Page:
The 1973 Arab oil embargo has spurred international concerns that OPEC can manipulate the global oil supply – and by extension, prices – in a way that significantly harms consumer countries. Because OPEC collectively produces about 40% of the world’s oil, many fear that OPEC members can use their sway in the energy market to influence and constrain other states’ foreign policy decisions.

OPECMap of OPEC members. (Wikimedia Commons)

An Ineffective Cartel

The widespread belief that OPEC is able to dramatically impact the global oil market is unfounded. In reality, OPEC has struggled for most of its history to coordinate its policies and enforce its production quotas, thus limiting its effectiveness as a cartel.

Different objectives between OPEC members inhibit the group's ability to act as a cartel. OPEC primarily relies on its production volumes to affect oil prices: As in any market, restricting the supply of a product will push prices higher, leading to larger profit margins for producers. But there is an incentive for OPEC members – especially the smaller producers – to cheat by exceeding their agreed-upon quotas to earn extra revenue. Cheating has become an endemic problem within the organization that has undermined its ability to act as a coherent cartel. Between 1982 and 2006, the bloc overran its quotas by an average of about 10%, some 96% of the time. In a cartel containing large producers like Saudi Arabia and the United Arab Emirates, which produce 9 million and 3 million barrels per day respectively, such surpluses are not trivial.

Even if OPEC members were able to consistently stick to their quotas and limit the organization’s contribution to the world’s oil supply, other non-OPEC countries could at least partially counter the resulting price spike by either ramping up their own production or releasing oil stores to the global market. Because oil is fungible, supplies of oil from non-OPEC countries could replace OPEC exports with relative ease.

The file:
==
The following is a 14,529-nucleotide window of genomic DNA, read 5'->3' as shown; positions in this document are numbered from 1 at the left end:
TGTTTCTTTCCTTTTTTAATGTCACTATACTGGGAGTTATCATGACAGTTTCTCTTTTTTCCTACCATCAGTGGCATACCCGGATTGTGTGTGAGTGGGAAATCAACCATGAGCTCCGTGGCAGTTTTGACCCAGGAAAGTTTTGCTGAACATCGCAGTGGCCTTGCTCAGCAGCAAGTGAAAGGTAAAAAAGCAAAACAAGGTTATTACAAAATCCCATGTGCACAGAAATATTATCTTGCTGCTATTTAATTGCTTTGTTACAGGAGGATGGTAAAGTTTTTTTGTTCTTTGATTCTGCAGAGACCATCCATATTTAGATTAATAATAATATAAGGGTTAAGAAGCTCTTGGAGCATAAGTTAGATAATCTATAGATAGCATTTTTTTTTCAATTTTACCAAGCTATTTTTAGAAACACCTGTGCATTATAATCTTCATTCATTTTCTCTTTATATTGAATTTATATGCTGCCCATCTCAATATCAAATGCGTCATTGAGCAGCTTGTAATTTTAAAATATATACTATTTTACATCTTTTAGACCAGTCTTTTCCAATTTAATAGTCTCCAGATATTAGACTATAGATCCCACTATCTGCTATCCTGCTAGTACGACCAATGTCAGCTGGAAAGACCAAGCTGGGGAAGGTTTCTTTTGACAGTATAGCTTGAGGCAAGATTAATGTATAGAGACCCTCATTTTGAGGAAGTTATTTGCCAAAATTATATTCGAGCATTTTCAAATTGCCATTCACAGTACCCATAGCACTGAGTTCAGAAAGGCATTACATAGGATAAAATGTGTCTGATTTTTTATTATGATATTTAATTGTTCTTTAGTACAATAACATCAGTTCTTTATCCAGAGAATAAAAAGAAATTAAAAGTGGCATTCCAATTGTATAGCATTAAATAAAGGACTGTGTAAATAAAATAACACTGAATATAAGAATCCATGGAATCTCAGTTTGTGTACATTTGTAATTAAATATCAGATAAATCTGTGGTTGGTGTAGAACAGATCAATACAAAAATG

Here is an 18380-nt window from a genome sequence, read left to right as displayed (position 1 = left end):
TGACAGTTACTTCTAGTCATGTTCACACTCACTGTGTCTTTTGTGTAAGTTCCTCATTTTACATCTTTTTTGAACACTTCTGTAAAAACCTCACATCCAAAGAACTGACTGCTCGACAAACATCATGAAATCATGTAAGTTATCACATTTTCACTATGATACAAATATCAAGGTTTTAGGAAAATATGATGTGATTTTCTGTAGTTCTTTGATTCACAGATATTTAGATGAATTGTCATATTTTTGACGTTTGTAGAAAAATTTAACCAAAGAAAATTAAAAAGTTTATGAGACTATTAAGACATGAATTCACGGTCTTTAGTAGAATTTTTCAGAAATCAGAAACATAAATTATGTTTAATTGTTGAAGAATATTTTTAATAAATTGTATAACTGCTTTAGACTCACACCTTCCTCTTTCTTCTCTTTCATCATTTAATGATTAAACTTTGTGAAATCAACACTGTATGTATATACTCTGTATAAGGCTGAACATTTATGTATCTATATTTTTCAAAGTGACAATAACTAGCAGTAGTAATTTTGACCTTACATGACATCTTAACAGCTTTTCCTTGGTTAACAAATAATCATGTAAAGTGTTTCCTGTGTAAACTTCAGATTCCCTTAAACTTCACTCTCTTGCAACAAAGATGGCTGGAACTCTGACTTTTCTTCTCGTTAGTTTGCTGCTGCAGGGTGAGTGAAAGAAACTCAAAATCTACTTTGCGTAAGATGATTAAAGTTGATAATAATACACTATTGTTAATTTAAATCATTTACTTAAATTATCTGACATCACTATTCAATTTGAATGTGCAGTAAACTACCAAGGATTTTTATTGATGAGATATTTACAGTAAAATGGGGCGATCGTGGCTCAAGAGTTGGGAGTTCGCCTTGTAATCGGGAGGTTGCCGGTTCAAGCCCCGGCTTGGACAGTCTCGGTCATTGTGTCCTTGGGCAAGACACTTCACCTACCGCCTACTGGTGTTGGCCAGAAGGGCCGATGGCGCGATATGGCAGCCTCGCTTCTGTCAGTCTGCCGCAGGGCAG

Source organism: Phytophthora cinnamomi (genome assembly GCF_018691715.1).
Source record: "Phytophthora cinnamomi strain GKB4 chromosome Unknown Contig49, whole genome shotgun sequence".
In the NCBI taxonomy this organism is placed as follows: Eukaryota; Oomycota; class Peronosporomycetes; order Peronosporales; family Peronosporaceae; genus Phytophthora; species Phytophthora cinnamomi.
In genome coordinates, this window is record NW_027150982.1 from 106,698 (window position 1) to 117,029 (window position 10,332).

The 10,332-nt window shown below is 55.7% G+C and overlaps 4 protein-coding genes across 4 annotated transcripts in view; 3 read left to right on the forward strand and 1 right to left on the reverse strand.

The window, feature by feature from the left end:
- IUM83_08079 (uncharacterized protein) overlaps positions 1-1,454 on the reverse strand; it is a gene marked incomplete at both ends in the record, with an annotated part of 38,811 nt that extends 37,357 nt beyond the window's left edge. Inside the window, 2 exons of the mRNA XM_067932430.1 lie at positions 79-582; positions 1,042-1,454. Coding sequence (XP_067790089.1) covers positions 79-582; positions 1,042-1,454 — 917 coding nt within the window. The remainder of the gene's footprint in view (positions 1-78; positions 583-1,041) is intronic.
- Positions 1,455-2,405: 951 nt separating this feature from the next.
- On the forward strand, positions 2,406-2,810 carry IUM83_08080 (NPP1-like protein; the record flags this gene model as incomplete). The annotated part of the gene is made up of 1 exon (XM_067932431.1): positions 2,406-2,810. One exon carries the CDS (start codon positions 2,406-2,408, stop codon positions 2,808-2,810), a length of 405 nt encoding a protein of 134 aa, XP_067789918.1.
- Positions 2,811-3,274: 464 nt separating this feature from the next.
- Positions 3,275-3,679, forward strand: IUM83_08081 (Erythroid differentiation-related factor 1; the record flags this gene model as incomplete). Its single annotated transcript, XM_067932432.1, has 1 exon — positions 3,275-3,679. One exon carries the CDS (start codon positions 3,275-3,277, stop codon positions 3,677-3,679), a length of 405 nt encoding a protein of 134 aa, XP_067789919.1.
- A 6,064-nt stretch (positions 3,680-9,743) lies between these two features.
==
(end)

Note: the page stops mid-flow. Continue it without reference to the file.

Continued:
Understanding the 1973 Oil Crisis

So what really happened in the 1973 oil crisis, if OPEC doesn’t have the influence over the global energy market that it claims?

The primary goal of the 1973 Arab oil embargo was to force the United States to reduce its support for Israel, in part by taking advantage of Europe’s dependence on Arab countries’ oil and compelling the Continent to pressure the United States to alter its policies in the Middle East. After OPEC members announced a 25% reduction in production volumes and imposed an embargo against the United States, the Netherlands and Portugal, prices spiked from $3 per barrel in 1972 to $11.65 per barrel by early 1974. However, a number of factors had already begun putting upward pressure on global oil prices that had nothing to do with OPEC’s policies: global demand was rising, as was resource nationalism in many producer states; U.S. production was stagnating; producers successfully renegotiated their share of oil revenues; and the British had withdrawn from the Persian Gulf. Additionally, once prices began to rise, counterproductive policies on the part of the United States, including price controls and gas rationing, only pushed prices higher.1

Implications for National Security

Although the embargo succeeded in encouraging greater U.S. diplomatic efforts in the region, it failed to pit Europe against its American ally and to change the United States’ stance on Israel. Just as the United States’ broader security and diplomatic imperatives remained unchanged in 1973, despite OPEC’s best efforts, so too have other countries’ priority policies persisted in the face of oil-related threats throughout the years. History has shown that the oil weapon is largely ineffective, particularly when more important interests are on the line, and that energy trade is rarely high enough of a priority to trump all other concerns.

[1] Keith Crane, Andreas Goldthau, Michael Toman, Thomas Light, Stuart Johnson, Alireza Nader, Angel Rabasa & Harun Dogo, Imported Oil and U.S. National Security (Santa Monica: RAND Corporation, 2009).